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Saturday, January 26, 2008

culture, binge drinking, & moderation


fascinating look at stereotypes and statistical facts;


The Stanton Peele Addiction Website, January 26, 2008

Irish Drinking Stereotype Denies Being a Cultural Stereotype

Chris Matthews – a liberal political pundit on MSNBC – is a proud Irish American. On the MSNBC morning show, responding to a joke by Mika Brzezinski about his drinking at a prominent Irish social event, Matthews responded: “Despite the ethnic stereotype, I haven’t had a drink since 1994.”

Note to Matthews: this is the Irish cultural stereotype. George Vaillant found that Irish-Americans in Boston were seven times as likely to become alcoholics as Italian, Greek, and Jewish Americans – at the same time as they were more likely to abstain. Vaillant commented: “It is consistent with Irish culture to see the use of alcohol in terms of black or white, good or evil, drunkenness or complete abstinence.”

(Interestingly, Vaillant was a board member at AA, which is the American version of this perspective.)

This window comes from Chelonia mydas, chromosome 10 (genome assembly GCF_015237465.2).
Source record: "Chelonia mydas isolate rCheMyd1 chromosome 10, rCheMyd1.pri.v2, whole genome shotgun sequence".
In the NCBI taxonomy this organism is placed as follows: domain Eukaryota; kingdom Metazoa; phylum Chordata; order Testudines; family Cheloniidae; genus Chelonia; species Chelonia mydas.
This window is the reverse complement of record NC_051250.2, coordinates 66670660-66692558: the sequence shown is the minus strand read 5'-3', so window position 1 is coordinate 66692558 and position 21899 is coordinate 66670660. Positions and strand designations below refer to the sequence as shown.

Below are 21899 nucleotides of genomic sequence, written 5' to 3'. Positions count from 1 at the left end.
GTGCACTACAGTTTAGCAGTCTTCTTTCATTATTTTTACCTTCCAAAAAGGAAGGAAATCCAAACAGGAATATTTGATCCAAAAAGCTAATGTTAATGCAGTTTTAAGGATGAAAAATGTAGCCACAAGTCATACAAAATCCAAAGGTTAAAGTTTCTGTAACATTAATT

The same is true of Irish drinking in Ireland itself. According to the Department of Health and Children in Dublin, Ireland is the European country with the lowest daily drinking rate and the highest binge drinking rate. Only two percent of Irish men drink daily, while nearly half binge weekly. This is the virtual reverse of drinking by Italians.

Alcohol and Moderation
Ireland vs. Italy
% of men who
Drink every day Binge 1+/week
Ireland
2
48
Italy
42
11

Source: European Comparative Alcohol Study

Chris Matthews is the most incisive and critical political commentator on American TV (he is a vehement critic of the Iraq war, for instance). Yet, depressingly, he cannot differentiate between stereotypical – and harmful – binge drinking and regular, enjoyable – and healthy – moderate drinking.



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1 comments:

MICKY said...

Dear Jack,
GROUP- SPEAK:
“Groupspeak” is another feature of all cults. Groups use what Lifton calls "the thought-terminating cliché”. Repetitive phrases, clichés, sayings, platitudes and buzz words are regularly invoked to describe all situations, and prevent further analysis or discussion.

Any disagreements are usually settled by referring to the sayings or writings of wise leaders (past or present), rather than by turning to independent analysis.

Members are rewarded for their ability to regurgitate this “Groupspeak” and for their willingness and talent for putting down dissenters with cult clichés.

Lifton argues that the effect of is critical to mind control “since language is so central to all human experience, .. capacities for thinking and feeling are immensely narrowed." Moreover, the “secret vocabulary” reinforces the idea of distance from the outside world.

I, MICKY, AM THE HOLY ONE OF GOD.

 
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